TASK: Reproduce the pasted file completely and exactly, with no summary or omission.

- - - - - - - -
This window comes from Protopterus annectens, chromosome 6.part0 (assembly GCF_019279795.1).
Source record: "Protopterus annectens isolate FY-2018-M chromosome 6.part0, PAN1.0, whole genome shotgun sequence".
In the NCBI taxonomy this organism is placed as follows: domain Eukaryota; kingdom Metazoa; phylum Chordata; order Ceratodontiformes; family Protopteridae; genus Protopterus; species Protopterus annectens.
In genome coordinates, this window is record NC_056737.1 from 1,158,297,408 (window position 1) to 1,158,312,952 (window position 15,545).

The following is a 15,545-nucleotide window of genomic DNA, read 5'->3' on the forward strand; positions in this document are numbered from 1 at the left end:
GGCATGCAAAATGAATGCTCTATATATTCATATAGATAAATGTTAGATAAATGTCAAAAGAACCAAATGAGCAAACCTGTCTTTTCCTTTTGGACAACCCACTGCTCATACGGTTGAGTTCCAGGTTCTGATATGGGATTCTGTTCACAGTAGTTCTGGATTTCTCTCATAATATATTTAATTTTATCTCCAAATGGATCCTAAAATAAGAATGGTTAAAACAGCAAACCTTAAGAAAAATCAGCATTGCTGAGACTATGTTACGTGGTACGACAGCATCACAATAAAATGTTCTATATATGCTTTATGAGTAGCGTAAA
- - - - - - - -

This window comes from Protopterus annectens, chromosome 6.part0 (assembly GCF_019279795.1).
Source record: "Protopterus annectens isolate FY-2018-M chromosome 6.part0, PAN1.0, whole genome shotgun sequence".
In the NCBI taxonomy this organism is placed as follows: domain Eukaryota; kingdom Metazoa; phylum Chordata; order Ceratodontiformes; family Protopteridae; genus Protopterus; species Protopterus annectens.
In genome coordinates, this window is record NC_056737.1 from 1,158,297,408 (window position 1) to 1,158,312,952 (window position 15,545).

The following is a 15,545-nucleotide window of genomic DNA, read 5'->3' on the forward strand; positions in this document are numbered from 1 at the left end:
GGCATGCAAAATGAATGCTCTATATATTCATATAGATAAATGTTAGATAAATGTCAAAAGAACCAAATGAGCAAACCTGTCTTTTCCTTTTGGACAACCCACTGCTCATACGGTTGAGTTCCAGGTTCTGATATGGGATTCTGTTCACAGTAGTTCTGGATTTCTCTCATAATATATTTAATTTTATCTCCAAATGGATCCTAAAATAAGAATGGTTAAAACAGCAAACCTTAAGAAAAATCAGCATTGCTGAGACTATGTTACGTGGTACGACAGCATCACAATAAAATGTTCTATATATGCTTTATGAGTAGCGTAAA